What Country Has the Highest Rate of Youth Unemployment in the World?

Youth unemployment is a metric that often doesn’t get quite as much credit as it deserves, but in spite of the fact that this is the case it is an important aspect of measuring the overall success of a nation’s economy. It turns out that Spain has the highest rate of youth unemployment of all, with around 27.4% being reported by the OECD. The Covid pandemic made things ever worse than might have been the case otherwise, and countries around the world are struggling to keep the pace.

With all of that having been said and now out of the way, it is important to note that Costa Rica came in second with a youth unemployment rate of 27.1%. Sweden followed up in third place with 24.9%, followed by Greece with 23.6%. Italy then rounds off the top five list with 21.3%.

However, it bears mentioning that China and Italy have actually tied for fourth place, with the East Asian great power also revealing a youth unemployment rate of around 21.3% with all things having been considered and taken into account. No other country crossed the 20% mark apart from these six, although Chile and Luxembourg came close with 19.8% and 19.6% respectively.

Youth unemployment can be harmful because of the fact that this is the sort of thing that could potentially end up preventing young people from being in control of their financial destinies. Most European countries have a high rate of youth unemployment, although this might be more related to their focus on free education thereby allowing kids to remain kids instead of having to work for a living.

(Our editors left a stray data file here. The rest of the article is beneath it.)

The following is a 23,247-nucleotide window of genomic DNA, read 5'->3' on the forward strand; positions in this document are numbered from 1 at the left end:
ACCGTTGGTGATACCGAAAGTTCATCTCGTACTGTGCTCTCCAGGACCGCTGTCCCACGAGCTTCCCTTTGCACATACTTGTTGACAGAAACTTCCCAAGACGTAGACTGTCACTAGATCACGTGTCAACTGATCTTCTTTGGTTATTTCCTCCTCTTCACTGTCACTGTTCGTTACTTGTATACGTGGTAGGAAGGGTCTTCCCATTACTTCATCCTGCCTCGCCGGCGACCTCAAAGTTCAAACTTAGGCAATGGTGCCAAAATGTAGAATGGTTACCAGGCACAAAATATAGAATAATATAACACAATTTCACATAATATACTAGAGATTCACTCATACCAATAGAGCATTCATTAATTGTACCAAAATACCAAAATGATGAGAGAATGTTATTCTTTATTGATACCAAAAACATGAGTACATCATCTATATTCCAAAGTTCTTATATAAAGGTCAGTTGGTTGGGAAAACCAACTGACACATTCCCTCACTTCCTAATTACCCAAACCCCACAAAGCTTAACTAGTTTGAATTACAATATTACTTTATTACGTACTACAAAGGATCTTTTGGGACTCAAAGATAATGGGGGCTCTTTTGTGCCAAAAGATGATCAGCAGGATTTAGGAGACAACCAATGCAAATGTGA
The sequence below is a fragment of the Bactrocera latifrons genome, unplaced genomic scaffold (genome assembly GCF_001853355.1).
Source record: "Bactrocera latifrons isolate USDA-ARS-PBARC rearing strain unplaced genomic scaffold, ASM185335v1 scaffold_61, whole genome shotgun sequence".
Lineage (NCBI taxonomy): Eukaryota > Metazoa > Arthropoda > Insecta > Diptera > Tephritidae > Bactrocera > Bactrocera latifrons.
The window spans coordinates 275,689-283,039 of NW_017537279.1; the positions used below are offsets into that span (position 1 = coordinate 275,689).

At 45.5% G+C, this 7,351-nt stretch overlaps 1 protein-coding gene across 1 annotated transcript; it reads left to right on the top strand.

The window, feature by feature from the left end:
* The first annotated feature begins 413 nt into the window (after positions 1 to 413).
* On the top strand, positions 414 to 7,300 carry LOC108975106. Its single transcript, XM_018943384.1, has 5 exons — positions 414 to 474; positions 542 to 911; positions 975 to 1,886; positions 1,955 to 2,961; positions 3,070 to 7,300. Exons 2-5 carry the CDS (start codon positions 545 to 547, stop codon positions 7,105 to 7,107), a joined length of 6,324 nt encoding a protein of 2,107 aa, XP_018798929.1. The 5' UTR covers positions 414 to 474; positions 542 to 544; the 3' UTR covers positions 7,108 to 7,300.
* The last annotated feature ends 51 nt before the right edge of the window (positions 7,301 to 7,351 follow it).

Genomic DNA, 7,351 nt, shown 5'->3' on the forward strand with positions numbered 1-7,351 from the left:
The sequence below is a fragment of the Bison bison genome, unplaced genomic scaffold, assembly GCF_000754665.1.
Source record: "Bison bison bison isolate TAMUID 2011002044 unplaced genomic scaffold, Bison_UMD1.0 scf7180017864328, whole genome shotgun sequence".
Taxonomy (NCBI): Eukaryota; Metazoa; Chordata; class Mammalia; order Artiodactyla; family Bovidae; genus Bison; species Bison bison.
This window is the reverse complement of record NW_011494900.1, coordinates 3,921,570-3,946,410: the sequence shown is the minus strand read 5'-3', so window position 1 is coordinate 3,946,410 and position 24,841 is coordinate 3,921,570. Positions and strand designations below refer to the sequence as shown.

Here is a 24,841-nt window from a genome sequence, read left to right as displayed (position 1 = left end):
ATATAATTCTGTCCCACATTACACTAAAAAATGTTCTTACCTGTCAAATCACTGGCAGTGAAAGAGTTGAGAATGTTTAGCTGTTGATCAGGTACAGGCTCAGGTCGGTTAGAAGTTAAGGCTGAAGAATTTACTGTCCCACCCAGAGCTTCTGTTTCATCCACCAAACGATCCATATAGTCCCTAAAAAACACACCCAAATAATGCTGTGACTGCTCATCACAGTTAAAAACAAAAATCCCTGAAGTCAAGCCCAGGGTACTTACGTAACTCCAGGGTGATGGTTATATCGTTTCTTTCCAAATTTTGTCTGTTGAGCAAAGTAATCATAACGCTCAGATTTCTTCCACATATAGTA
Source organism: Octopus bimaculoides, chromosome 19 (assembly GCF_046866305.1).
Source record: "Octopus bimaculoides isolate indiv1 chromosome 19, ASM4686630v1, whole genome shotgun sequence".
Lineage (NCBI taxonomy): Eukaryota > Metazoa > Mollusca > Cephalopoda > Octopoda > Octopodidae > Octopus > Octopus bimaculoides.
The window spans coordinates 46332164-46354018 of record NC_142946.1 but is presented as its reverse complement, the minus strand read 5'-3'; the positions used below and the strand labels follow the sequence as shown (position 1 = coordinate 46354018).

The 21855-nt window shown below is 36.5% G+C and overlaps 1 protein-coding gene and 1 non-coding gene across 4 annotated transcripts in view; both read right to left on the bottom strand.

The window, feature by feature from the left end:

On the other end of the spectrum, Japan ended up showing the lowest youth unemployment rate of all with just 4.2%. Mexico and Israel weren’t far behind, with 5.2% and 5.3% respectively. South Korea and Slovenia round off the top five list for the lowest rates of youth unemployment with 5.4% and 5.6% respectively, which just goes to show that these metrics are usually independent of geographical location or proximity to other nations that are highly developed.

Source: Visual Capitalist
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